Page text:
Jun 7, 2021, Raizza Bello
People ‘have to eventually confront that fear [of vaccines] and weigh the consequences of non-vaccination versus the risk of getting COVID,’ says public health practitioner and former health secretary Manuel Dayrit
Almost four months into the Philippines’ mass vaccination program, the country has administered, as of May 30, over five million doses of COVID-19 vaccines – specifically, 3,974,350 individuals have gotten their first dose, while 1,206,371 have received their second dose.
Despite the increase in number of vaccinations, however, a recent Social Weather Stations (SWS) survey revealed that vaccine hesitancy remains high among Filipinos, with fear of side effects as a major reason. Doubts of vaccine has been an enduring issue in the Philippines prior to the coronavirus pandemic due, in part, to the controversy involving another vaccine – Dengvaxia for dengue.
“It’s fear of the unknown,” former health secretary and public health practitioner Dr. Manuel Dayrit said.
“It’s a very emotional reaction, so sometimes the rational argument doesn’t work,” he emphasized. “[People] have to eventually confront that fear and weigh the consequences of non-vaccination versus the risk of getting COVID. And that’s a very personal thing.”
The Commission on Human Rights addressed this aspect of vaccinations. As the national government declared its “brand agnostic policy” in May, the CHR reiterated an individual’s right to make a choice and the right to informed consent when receiving vaccines.
The national government’s brand agnostic policy was prompted by the overcrowding in inoculation centers where Pfizer-BioNTech shots were being administered, while vaccines from Chinese and other manufacturers were available elsewhere. The Pfizer-BioNTech vaccine is the second most preferred by Filipinos, according to another SWS survey.
The CHR directive have encouraged local government units to still disclose the vaccine brand, but only when the recipients are already on site.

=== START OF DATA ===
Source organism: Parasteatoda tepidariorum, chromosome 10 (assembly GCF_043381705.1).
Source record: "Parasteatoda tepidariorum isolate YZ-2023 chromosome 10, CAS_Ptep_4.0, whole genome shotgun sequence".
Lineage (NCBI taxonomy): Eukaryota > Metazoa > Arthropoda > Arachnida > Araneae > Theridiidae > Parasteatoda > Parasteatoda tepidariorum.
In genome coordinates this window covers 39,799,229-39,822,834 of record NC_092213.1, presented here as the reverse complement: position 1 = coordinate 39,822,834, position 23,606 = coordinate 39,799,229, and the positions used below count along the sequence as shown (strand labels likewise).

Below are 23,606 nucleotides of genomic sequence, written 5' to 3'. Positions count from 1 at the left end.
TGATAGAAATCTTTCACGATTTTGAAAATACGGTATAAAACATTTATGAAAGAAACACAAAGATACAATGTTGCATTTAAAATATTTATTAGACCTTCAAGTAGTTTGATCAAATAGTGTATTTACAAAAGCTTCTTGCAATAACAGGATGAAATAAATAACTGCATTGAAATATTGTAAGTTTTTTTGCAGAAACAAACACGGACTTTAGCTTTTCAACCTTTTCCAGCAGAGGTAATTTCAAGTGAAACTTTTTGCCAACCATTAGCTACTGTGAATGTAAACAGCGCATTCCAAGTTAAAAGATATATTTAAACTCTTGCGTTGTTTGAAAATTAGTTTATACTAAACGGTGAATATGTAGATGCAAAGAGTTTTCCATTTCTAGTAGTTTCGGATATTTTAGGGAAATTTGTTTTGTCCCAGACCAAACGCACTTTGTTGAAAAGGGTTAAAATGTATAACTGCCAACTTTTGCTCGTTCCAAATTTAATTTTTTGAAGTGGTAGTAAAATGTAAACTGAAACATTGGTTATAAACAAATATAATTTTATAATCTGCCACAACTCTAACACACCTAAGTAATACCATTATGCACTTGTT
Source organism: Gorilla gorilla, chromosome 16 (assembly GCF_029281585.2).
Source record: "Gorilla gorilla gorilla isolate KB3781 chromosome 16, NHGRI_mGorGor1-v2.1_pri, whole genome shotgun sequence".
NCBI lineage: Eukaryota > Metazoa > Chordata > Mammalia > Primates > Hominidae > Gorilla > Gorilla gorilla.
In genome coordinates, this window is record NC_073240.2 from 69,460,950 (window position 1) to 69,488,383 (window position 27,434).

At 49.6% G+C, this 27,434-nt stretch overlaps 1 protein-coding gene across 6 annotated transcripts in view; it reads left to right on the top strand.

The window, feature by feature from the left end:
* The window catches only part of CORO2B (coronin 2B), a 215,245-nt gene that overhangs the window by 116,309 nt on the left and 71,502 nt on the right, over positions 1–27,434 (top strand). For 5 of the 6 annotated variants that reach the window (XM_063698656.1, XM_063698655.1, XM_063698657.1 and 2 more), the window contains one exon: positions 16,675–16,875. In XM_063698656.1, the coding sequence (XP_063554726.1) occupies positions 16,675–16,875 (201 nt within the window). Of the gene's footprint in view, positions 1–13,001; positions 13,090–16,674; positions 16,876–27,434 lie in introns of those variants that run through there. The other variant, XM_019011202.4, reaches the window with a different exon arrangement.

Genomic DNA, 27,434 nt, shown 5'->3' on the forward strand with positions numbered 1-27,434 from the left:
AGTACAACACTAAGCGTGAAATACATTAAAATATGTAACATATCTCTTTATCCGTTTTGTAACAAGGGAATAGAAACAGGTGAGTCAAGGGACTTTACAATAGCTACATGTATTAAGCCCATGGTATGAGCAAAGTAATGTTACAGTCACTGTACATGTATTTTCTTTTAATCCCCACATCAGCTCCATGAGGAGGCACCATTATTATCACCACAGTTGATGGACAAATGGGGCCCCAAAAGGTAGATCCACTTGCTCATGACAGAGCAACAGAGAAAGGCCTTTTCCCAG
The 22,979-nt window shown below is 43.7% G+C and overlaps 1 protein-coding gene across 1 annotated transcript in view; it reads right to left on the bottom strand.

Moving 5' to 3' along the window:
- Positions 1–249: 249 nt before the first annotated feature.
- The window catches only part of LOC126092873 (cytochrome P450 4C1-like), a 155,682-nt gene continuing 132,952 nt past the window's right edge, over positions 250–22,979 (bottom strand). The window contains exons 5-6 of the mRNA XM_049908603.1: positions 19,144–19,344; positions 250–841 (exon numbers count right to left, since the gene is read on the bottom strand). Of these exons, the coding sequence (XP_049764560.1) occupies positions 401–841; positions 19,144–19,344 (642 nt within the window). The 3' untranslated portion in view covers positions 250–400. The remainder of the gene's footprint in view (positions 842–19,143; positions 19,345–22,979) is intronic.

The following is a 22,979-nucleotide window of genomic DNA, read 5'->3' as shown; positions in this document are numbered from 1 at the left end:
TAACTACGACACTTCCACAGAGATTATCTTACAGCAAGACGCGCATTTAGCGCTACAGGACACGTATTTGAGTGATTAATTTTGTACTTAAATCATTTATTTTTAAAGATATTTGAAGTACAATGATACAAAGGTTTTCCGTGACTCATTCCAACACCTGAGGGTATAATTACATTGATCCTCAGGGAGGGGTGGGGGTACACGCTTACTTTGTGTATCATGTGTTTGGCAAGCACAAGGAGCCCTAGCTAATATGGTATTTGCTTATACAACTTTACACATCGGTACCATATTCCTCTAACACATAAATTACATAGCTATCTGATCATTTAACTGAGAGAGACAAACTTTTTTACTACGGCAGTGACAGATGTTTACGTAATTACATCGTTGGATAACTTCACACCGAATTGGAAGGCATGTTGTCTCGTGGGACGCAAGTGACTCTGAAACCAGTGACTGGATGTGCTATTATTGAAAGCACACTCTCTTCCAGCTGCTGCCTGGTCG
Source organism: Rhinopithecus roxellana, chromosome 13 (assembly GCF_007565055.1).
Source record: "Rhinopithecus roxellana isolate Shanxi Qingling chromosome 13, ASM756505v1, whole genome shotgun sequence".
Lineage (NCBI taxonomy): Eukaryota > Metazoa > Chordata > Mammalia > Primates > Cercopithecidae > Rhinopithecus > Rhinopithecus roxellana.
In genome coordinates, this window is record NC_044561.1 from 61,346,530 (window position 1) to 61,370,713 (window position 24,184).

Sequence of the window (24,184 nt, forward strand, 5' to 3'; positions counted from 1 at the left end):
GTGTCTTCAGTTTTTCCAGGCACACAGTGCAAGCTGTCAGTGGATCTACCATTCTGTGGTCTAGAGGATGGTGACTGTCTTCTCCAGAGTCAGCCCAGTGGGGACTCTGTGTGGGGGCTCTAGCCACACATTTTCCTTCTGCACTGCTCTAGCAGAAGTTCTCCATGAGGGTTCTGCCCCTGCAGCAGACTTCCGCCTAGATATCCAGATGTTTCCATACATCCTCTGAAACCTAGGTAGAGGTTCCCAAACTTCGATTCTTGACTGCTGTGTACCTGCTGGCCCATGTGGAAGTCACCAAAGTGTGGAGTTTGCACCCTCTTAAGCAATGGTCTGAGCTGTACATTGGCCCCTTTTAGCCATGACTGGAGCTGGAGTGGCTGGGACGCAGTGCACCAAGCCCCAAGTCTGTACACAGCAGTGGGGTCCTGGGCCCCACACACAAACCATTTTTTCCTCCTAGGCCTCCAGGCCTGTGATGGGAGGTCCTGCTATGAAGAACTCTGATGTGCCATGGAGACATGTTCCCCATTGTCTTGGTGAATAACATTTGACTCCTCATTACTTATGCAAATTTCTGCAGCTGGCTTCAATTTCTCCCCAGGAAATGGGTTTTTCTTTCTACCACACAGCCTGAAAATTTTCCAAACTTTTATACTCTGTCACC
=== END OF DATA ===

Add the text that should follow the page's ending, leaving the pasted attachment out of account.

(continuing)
Against this backdrop, we profile several manufacturers and touch on the complexities that come with the immunization rollout.
One of the largest pharmaceutical companies worldwide, Pfizer, an American multinational corporation, has led the development of notable medical products since 1849. Together with its predecessor companies, it developed vaccines, such as Dryvax (for smallpox), Poliovirus (polio), and Prevnar 13 (pneumonia). It also developed some popular drugs, like Advil (for pain), Xanax (anxiety), Zoloft (depression), and Viagra (erectile dysfunction).
Over the past two decades, the company faced several lawsuits for illegal testing of Trovan drug on Nigerian children, the fraudulent marketing of four drugs involving its subsidiary company, and masking the safety risks of its products. These cases ended in settlements, with Pfizer paying governments, families, and its shareholders billions of dollars.
In 2018, the Business Insider reported that public trust and perception of pharmaceutical companies were seemingly on a decline. It cited Reputation Institute’s research wherein Pfizer ranked last among 22 drug companies in the United States.
In the wake of the COVID-19 pandemic, however, Pfizer partnered with Germany’s BioNTech to produce a pioneer COVID-19 vaccine, Comirnaty. It was the first vaccine to receive the Food and Drug Administration’s (FDA) emergency use authorization (EUA) both in the US and in the Philippines.